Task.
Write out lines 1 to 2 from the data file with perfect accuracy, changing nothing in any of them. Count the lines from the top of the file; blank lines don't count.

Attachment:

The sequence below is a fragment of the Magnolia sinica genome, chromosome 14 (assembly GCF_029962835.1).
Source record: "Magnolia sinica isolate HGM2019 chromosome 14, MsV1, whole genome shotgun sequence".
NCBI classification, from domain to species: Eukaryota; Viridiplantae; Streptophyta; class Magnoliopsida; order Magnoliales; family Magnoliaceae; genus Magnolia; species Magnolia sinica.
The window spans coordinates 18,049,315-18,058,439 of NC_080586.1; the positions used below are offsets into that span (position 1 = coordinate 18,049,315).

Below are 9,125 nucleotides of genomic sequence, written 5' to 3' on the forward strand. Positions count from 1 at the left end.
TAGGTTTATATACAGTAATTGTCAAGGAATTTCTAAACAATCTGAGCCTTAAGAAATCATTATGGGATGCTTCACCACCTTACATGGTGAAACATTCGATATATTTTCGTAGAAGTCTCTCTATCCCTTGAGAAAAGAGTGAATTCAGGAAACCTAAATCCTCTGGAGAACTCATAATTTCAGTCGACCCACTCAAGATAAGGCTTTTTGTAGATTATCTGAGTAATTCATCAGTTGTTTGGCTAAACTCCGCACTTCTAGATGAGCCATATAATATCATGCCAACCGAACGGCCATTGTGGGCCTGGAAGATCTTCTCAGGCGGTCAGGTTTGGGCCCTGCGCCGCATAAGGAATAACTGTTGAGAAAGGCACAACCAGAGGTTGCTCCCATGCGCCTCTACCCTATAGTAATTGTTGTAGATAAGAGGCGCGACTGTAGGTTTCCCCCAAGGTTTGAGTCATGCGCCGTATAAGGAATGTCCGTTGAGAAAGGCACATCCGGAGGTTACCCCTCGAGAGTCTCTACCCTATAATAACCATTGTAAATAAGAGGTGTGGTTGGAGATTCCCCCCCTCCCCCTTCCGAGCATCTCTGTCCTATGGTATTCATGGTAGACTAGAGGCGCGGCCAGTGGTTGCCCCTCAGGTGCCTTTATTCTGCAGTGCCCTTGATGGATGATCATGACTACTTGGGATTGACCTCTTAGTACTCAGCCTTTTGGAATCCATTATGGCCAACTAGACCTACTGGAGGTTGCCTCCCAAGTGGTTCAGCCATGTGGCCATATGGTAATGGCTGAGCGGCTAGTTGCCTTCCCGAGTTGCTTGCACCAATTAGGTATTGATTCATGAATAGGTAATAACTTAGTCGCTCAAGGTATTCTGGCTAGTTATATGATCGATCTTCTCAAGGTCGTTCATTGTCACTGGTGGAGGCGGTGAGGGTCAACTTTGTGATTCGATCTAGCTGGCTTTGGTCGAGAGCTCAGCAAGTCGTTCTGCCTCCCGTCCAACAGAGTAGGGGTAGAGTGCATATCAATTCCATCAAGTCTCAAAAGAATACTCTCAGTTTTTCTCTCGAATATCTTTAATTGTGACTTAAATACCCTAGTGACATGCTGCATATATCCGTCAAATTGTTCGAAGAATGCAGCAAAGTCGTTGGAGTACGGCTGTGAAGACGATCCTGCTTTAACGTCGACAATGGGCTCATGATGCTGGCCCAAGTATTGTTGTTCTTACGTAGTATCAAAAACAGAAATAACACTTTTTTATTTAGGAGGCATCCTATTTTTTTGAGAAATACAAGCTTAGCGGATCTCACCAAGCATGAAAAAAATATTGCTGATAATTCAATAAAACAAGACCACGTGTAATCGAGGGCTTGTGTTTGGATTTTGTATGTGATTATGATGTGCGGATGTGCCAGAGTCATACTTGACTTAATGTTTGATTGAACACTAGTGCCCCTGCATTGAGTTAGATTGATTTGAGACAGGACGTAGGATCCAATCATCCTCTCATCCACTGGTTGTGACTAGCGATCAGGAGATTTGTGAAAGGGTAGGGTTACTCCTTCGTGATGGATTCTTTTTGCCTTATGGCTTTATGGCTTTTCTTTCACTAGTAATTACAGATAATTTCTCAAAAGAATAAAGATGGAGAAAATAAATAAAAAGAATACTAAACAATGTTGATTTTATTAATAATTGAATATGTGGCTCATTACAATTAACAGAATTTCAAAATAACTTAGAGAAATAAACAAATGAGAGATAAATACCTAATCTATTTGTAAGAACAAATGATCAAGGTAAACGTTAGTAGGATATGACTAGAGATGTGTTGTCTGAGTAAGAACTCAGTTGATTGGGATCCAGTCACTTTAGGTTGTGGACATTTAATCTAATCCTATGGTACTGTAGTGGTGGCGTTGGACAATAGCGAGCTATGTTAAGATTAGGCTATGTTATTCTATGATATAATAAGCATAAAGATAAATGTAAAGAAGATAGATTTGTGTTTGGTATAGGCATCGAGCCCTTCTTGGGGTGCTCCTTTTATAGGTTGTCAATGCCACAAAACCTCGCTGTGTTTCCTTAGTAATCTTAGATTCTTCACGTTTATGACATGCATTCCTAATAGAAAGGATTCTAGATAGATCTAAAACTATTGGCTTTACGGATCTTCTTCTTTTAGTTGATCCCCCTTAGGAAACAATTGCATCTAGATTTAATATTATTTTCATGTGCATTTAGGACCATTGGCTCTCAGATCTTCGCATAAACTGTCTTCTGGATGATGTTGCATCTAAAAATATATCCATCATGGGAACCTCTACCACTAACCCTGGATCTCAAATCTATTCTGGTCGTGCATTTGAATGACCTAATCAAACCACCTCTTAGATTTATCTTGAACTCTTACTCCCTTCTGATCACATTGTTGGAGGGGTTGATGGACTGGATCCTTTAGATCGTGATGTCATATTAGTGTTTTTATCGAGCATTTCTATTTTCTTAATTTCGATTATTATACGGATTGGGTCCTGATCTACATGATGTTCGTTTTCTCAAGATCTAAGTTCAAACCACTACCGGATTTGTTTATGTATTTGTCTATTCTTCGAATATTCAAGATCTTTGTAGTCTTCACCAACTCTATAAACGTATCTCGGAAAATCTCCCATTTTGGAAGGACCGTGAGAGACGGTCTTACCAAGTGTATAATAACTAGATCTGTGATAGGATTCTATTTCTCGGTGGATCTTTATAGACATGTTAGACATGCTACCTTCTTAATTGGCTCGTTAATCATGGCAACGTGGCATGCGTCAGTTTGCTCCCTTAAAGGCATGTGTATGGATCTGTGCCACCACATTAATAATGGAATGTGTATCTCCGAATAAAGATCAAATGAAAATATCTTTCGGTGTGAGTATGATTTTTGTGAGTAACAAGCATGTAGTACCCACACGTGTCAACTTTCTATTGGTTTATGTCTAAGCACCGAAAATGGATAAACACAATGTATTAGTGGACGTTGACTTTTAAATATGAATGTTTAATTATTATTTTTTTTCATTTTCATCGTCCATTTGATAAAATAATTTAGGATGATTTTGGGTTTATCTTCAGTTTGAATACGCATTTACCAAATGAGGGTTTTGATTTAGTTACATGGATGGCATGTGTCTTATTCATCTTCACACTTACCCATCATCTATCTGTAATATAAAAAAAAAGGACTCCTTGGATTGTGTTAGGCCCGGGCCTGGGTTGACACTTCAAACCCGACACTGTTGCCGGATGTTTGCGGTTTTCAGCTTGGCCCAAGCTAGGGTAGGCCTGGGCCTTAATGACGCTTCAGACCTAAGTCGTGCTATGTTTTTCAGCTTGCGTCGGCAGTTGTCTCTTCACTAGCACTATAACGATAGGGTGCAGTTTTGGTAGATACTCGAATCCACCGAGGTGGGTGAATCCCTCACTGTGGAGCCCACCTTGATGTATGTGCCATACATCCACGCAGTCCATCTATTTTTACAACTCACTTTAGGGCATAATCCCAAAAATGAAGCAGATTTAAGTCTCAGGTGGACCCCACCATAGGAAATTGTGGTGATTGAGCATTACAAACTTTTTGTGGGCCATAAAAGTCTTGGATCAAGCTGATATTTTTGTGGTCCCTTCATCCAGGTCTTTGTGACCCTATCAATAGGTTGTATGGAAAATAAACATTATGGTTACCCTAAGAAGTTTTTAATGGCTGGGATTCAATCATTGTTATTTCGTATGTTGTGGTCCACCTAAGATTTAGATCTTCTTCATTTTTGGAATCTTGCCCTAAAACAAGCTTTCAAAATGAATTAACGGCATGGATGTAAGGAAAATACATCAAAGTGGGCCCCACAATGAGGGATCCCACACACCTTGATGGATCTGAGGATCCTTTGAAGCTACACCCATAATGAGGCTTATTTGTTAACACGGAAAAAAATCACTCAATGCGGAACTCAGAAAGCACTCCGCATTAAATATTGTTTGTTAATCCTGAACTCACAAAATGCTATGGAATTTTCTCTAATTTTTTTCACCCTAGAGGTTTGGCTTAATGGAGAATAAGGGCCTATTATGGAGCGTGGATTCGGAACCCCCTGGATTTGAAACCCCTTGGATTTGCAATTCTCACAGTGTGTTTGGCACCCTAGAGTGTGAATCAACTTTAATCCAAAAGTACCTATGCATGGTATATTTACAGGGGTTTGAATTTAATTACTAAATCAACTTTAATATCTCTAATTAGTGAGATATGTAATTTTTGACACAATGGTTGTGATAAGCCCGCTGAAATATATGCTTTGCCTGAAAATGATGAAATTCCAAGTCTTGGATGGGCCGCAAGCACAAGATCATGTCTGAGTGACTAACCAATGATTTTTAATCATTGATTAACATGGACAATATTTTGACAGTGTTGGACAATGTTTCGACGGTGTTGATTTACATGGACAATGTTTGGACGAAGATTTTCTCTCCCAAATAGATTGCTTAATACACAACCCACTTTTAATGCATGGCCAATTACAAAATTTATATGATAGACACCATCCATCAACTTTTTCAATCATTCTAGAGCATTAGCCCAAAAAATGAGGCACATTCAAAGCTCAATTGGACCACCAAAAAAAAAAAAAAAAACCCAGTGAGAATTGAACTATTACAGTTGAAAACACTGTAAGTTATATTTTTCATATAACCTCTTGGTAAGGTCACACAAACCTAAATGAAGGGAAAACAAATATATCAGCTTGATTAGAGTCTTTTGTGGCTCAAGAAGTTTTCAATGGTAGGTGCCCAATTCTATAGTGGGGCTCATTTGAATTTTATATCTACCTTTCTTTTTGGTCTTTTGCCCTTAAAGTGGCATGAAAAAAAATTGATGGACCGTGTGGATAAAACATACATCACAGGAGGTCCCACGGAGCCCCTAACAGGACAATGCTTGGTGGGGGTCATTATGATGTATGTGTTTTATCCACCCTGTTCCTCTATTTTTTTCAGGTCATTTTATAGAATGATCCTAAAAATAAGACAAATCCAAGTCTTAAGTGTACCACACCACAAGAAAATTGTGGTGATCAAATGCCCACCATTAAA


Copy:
The sequence below is a fragment of the Magnolia sinica genome, chromosome 14 (assembly GCF_029962835.1).
Source record: "Magnolia sinica isolate HGM2019 chromosome 14, MsV1, whole genome shotgun sequence".